How many basic physics questions will I be expected to answer?
Questions will generally be related to the topic presented, but they may stray far from the initial discussion, depending on the circumstances, as commonly happens in a good physics discussion. This may be the result of an unsatisfactory answer to a previous question or may simply arise from questions from a committee member.
What are the committee members looking for in my presentation?
We are generally looking for command of the material and the related topic. While the main emphasis is on the science, a clear and crisp exposition will generally help the candidate. Note that while most of the exam clearly relates to the topic of your choice, you will need to know enough to provide context and make connections with a broader area of physics.
The presentation should be similar to the style of a colloquium, a talk that is meant to be understandable to all scientific members of a physics department and, as in the case of a colloquium speaker, you should be ready to field questions from any physicist, at any level.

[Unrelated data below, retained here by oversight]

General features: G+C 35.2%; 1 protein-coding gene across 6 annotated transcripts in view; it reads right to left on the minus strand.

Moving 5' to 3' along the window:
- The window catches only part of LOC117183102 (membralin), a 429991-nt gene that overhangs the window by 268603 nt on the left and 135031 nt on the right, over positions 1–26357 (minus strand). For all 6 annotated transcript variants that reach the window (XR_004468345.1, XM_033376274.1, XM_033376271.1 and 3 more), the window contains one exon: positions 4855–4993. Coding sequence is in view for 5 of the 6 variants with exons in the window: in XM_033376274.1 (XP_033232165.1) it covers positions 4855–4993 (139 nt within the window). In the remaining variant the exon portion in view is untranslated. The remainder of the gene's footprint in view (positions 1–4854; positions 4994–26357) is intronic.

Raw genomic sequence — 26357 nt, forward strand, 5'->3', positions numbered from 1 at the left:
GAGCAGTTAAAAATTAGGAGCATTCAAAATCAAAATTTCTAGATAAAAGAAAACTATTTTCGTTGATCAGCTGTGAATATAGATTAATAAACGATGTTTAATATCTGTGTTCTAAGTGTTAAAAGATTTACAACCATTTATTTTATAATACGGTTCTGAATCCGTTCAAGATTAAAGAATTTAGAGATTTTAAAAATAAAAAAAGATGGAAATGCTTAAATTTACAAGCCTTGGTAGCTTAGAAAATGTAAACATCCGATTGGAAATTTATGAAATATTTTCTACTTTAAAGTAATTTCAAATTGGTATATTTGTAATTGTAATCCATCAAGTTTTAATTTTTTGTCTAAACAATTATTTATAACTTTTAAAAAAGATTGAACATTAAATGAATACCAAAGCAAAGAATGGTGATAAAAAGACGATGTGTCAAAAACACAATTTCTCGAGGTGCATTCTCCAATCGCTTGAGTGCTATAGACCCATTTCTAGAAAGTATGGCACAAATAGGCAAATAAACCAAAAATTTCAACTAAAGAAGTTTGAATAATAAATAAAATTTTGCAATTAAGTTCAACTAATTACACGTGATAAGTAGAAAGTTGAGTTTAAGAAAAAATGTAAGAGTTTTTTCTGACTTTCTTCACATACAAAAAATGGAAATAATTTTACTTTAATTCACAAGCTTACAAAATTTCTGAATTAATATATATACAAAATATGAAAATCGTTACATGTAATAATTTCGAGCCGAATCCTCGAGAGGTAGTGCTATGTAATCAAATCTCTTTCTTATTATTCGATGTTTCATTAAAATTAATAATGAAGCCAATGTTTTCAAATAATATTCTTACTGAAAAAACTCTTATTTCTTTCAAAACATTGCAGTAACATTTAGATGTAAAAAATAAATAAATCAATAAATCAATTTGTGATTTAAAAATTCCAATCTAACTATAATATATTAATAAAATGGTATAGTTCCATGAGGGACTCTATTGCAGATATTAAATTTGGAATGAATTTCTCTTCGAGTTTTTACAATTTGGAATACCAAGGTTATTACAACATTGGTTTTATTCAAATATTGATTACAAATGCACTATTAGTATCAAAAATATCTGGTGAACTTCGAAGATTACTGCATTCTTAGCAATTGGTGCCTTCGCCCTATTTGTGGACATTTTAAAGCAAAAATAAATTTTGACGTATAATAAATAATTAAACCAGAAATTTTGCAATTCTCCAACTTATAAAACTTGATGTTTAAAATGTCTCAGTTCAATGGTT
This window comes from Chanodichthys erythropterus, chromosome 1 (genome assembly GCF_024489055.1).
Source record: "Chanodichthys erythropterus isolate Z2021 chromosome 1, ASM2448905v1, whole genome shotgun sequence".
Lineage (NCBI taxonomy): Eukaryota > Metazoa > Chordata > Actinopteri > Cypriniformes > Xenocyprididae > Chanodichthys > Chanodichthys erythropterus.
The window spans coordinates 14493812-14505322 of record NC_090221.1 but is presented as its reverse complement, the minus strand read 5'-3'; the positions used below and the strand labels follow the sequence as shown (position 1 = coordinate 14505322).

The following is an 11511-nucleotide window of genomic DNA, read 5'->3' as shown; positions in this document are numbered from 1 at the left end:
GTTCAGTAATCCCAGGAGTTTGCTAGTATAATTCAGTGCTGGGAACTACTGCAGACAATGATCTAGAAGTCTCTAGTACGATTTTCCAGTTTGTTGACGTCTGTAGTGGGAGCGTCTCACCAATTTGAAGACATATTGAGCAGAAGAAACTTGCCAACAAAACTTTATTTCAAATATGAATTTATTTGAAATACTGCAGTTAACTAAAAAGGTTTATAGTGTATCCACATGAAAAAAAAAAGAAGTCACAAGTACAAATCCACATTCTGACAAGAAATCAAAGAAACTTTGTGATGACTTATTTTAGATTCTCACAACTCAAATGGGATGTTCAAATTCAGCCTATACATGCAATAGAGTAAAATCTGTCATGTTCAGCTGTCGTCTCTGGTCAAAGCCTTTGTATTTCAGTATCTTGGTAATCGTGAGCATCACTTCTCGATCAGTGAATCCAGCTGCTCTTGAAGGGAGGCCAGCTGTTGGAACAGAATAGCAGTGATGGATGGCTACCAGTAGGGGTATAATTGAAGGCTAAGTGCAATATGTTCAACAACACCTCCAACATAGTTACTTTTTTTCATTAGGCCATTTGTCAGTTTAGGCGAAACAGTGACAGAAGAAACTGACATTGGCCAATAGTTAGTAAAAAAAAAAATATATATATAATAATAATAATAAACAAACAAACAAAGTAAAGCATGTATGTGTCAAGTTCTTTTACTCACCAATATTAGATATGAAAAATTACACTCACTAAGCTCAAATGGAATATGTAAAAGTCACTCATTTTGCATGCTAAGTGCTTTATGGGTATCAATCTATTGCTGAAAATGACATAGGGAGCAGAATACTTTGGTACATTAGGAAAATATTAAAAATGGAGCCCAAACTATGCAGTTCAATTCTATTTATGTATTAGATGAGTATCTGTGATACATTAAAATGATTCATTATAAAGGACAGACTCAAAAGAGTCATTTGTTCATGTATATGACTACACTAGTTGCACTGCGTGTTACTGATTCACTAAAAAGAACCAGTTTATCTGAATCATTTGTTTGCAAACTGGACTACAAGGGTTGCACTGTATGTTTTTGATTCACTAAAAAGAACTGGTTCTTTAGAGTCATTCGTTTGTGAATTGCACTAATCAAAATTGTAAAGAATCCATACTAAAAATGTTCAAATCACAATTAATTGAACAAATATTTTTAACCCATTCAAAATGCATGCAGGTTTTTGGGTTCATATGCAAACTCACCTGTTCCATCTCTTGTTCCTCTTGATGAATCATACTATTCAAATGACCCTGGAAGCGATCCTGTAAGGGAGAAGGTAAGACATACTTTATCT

How closely can the selected topic be to our current research?
It is not clear how to provide a metric for selecting a topic close to your current research; this is why the topic has to be approved by the committee. It is in your best interest to provide the topic well in advance so that, should a change be required, you have time to identify and study the new material. In general, if your advisor is an expert on the topic, then it is probably too close to your current research.
How long should my presentation be?
One should expect the exam to last roughly 60 minutes (no more than 90 minutes). The candidate should plan to leave at least 15 minutes for questions by the committee.
Can I nominate my advisor?
Please refer to the Oral Qualifying Examination Policy on how committee members are nominated.
The examination committee for an oral exam will ordinarily consist of three faculty members. One of these will be chosen from the members of the QEC. The student can nominate up to two other faculty members when submitting his or her topic for approval; your research advisor cannot be one of the nominees. The student is expected to choose potential committee members for nomination based on their expertise in a broad range of topics surrounding the subject of the examination.
Are there any examples of past topics that have been approved by the committee?
Please see this table of APPROVED TOPICS for examples of topics that have been approved. The table will be updated as topics are approved.